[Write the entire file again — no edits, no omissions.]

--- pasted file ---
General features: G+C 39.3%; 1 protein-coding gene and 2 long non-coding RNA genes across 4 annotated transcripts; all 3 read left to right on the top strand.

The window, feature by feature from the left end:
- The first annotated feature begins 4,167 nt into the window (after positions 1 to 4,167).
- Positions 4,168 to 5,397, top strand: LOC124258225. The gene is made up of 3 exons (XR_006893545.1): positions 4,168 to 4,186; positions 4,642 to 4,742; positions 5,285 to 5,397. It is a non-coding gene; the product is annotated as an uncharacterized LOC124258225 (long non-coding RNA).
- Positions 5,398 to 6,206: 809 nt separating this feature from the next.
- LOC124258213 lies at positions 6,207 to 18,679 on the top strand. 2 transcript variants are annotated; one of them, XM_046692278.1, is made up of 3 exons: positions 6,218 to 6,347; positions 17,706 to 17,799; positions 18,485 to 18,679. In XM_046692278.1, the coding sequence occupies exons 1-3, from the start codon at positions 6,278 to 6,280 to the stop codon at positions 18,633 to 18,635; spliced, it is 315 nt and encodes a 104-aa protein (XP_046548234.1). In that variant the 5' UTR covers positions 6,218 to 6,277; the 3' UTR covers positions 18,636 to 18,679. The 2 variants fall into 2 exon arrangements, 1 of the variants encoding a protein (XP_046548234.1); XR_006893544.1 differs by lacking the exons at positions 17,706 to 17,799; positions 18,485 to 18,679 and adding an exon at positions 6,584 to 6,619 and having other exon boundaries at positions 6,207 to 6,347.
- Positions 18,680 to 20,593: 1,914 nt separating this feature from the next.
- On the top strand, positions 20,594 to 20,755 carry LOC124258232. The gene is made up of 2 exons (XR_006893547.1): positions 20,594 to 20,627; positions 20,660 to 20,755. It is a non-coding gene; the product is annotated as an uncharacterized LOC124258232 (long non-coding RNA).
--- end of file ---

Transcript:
General features: G+C 39.3%; 1 protein-coding gene and 2 long non-coding RNA genes across 4 annotated transcripts; all 3 read left to right on the top strand.

The window, feature by feature from the left end:
- The first annotated feature begins 4,167 nt into the window (after positions 1 to 4,167).
- Positions 4,168 to 5,397, top strand: LOC124258225. The gene is made up of 3 exons (XR_006893545.1): positions 4,168 to 4,186; positions 4,642 to 4,742; positions 5,285 to 5,397. It is a non-coding gene; the product is annotated as an uncharacterized LOC124258225 (long non-coding RNA).
- Positions 5,398 to 6,206: 809 nt separating this feature from the next.
- LOC124258213 lies at positions 6,207 to 18,679 on the top strand. 2 transcript variants are annotated; one of them, XM_046692278.1, is made up of 3 exons: positions 6,218 to 6,347; positions 17,706 to 17,799; positions 18,485 to 18,679. In XM_046692278.1, the coding sequence occupies exons 1-3, from the start codon at positions 6,278 to 6,280 to the stop codon at positions 18,633 to 18,635; spliced, it is 315 nt and encodes a 104-aa protein (XP_046548234.1). In that variant the 5' UTR covers positions 6,218 to 6,277; the 3' UTR covers positions 18,636 to 18,679. The 2 variants fall into 2 exon arrangements, 1 of the variants encoding a protein (XP_046548234.1); XR_006893544.1 differs by lacking the exons at positions 17,706 to 17,799; positions 18,485 to 18,679 and adding an exon at positions 6,584 to 6,619 and having other exon boundaries at positions 6,207 to 6,347.
- Positions 18,680 to 20,593: 1,914 nt separating this feature from the next.
- On the top strand, positions 20,594 to 20,755 carry LOC124258232. The gene is made up of 2 exons (XR_006893547.1): positions 20,594 to 20,627; positions 20,660 to 20,755. It is a non-coding gene; the product is annotated as an uncharacterized LOC124258232 (long non-coding RNA).